As the real estate market continues to improve, potential buyers are coming out in droves.
Low mortgage rates, a stronger economy and the spring season, when more homes are put up for sale, are helping to drive demand.
In some parts of the nation, demand now exceeds supply. And many homes are being purchased within days, if not hours, of going on the market.
If buyers aren't competing for your newly listed home, could it be that it's not dressed to impress?
"Boomers and older folks always have a much harder time selling their homes. It takes them longer because they're often not aware how much work a home needs to get ready for showing," says Barbara Corcoran, a host of ABC's Shark Tank, who parlayed a $1,000 loan into a $5 billion real estate empire.
Beyond getting a great Realtor with expertise in your area, competitive pricing and the much ballyhooed "staging" and removing clutter, what else can you do to make your home stand out from others for a quicker sale? Here are some lesser-known tips from the experts:
1. Price with round numbers
In reviewing a year of sales in the Houston area, Realtor Jim Mulholland finds that homes listed at or just above "00" sold in about 2-1/2 weeks compared with 4 weeks for properties with "99." His reasoning: "If I'm a consumer looking in the $300K to $400K price range, there's a good chance I will completely miss some very nice homes listed at $299K."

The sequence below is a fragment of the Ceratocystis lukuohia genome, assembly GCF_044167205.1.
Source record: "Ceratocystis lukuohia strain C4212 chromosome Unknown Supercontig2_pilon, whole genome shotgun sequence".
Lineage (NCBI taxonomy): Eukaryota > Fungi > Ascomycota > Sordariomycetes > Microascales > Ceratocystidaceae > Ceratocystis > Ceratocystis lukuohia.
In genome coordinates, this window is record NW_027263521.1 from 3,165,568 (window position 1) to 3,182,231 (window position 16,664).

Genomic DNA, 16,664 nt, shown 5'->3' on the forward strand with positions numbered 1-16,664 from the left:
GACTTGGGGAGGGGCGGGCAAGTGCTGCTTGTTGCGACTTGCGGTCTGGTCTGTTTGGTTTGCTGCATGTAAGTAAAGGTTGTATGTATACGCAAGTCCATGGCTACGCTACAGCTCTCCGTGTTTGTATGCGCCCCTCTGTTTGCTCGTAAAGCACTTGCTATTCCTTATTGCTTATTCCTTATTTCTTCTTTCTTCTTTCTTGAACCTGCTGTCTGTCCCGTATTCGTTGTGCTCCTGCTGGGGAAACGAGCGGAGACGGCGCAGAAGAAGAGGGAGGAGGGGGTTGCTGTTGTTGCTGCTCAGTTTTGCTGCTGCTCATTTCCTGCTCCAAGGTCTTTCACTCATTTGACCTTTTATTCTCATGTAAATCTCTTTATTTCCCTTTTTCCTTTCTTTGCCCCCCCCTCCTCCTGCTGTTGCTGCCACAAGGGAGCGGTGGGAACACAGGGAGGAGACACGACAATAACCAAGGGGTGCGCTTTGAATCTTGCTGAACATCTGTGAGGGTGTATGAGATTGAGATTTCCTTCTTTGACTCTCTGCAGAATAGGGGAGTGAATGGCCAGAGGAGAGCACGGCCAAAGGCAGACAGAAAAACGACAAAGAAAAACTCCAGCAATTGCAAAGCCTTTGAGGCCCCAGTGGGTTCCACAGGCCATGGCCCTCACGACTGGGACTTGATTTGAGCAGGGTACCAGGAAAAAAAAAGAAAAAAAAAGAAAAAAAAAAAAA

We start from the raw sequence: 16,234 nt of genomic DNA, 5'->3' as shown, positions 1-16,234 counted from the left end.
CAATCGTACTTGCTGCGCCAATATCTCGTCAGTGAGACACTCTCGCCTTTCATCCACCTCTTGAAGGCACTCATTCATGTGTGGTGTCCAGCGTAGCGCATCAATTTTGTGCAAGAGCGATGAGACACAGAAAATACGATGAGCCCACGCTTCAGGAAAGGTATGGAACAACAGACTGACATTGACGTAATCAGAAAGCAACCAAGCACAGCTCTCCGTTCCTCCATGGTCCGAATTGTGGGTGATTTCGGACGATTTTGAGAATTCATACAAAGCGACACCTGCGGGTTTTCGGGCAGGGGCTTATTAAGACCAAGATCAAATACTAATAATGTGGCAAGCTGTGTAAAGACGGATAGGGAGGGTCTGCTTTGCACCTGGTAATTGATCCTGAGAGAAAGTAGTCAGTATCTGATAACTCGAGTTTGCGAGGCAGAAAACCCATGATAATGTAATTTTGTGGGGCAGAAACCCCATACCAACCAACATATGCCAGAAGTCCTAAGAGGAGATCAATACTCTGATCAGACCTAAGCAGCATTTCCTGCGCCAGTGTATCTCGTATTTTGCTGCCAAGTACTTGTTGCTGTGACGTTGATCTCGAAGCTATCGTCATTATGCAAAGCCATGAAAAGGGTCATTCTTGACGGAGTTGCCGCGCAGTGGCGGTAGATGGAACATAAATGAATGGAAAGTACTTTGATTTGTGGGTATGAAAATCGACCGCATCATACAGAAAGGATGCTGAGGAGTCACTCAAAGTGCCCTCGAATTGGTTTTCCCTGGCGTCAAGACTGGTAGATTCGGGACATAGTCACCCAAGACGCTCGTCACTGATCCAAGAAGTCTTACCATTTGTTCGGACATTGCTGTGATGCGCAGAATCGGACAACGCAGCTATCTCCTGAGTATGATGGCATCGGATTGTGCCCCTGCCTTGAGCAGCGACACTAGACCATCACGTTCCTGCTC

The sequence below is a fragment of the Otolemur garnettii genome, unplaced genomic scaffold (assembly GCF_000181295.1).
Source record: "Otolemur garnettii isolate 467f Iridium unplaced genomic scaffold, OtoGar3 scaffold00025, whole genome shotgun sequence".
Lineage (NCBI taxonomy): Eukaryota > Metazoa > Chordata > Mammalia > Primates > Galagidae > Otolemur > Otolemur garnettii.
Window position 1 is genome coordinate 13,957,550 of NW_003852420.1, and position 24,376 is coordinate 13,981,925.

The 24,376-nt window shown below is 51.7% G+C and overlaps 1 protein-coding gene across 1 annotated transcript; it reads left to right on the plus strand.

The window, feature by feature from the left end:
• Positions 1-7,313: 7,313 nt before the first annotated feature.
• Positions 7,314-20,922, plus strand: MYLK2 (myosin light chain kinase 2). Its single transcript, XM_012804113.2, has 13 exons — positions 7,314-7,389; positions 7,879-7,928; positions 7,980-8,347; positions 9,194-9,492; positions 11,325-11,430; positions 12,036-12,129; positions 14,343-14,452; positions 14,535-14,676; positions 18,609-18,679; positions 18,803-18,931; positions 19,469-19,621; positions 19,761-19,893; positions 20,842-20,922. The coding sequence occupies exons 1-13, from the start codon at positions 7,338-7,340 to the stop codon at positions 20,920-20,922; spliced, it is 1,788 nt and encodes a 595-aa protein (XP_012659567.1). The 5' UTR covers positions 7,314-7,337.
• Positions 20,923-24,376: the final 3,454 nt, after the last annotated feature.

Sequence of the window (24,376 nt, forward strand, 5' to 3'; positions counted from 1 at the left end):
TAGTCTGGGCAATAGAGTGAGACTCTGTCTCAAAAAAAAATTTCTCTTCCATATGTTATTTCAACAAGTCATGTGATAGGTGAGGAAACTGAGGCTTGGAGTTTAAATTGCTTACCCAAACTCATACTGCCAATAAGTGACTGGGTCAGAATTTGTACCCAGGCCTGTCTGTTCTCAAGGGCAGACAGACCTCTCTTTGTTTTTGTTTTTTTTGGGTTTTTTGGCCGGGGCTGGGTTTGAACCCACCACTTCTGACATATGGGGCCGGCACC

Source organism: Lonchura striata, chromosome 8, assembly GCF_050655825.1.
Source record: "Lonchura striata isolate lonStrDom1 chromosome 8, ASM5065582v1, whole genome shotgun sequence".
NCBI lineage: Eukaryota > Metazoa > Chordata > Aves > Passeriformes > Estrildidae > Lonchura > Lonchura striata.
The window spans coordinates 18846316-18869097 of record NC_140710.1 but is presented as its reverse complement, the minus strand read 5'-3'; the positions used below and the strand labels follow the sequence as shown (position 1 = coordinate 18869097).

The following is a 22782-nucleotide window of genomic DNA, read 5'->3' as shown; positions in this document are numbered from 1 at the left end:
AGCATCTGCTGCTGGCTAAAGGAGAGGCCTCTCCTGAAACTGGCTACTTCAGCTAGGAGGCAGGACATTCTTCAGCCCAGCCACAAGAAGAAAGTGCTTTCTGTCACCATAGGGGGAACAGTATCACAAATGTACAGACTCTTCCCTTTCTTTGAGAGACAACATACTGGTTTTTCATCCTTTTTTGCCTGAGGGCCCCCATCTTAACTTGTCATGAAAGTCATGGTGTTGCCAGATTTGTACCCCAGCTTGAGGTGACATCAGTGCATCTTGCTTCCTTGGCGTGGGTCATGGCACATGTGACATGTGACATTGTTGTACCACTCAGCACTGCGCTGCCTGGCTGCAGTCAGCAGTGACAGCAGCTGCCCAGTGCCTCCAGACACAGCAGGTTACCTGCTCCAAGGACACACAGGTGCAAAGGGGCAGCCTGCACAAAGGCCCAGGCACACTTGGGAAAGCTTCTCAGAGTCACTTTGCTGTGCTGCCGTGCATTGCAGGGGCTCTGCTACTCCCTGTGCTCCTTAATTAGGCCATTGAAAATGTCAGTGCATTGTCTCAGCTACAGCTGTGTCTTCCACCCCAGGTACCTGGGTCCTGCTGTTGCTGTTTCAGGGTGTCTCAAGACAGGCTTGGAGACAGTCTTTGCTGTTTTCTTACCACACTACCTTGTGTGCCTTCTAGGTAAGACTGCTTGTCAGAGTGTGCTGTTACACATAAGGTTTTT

2. Don't skimp on photos
As the most valued feature of real estate websites, photographs of the home turn lookers into visitors. So make them count. "You can't have too many photos as long as they're great, but have at least six," says Corcoran. She suggests hiring professionals who specialize in photographing homes. "It's best not to have a Realtor shoot them," she adds.
The shoot should be done on a sunny day, after curtains are removed. You should also tell the photographer about your favorite views or your home's best features, suggests Patricia Pipkin of the National Association of Realtors. You'll want to review photos before they're posted, but they should include an exterior front, main living area, kitchen, bedrooms and master bath.
3. Storage space sells
Roomy closets and other storage space ranks among today's most desired features, especially with younger people who typically buy boomers' homes. "Problem is," notes Debra Carney-Schoepe, a Realtor in the Philadelphia suburbs, "many boomers live in older homes with limited storage space. So remove excess seasonal clothing from closets and 'color-code' what's left on the sides to make small spaces look larger and more organized — with empty hangers in the middle."
Shelving units or organizers in walk-in closets are a fast-growing must-have — and worth their $200 price tag. Also, pare down kitchen cabinets and remove drain cleaners and other products that may indicate potential problems.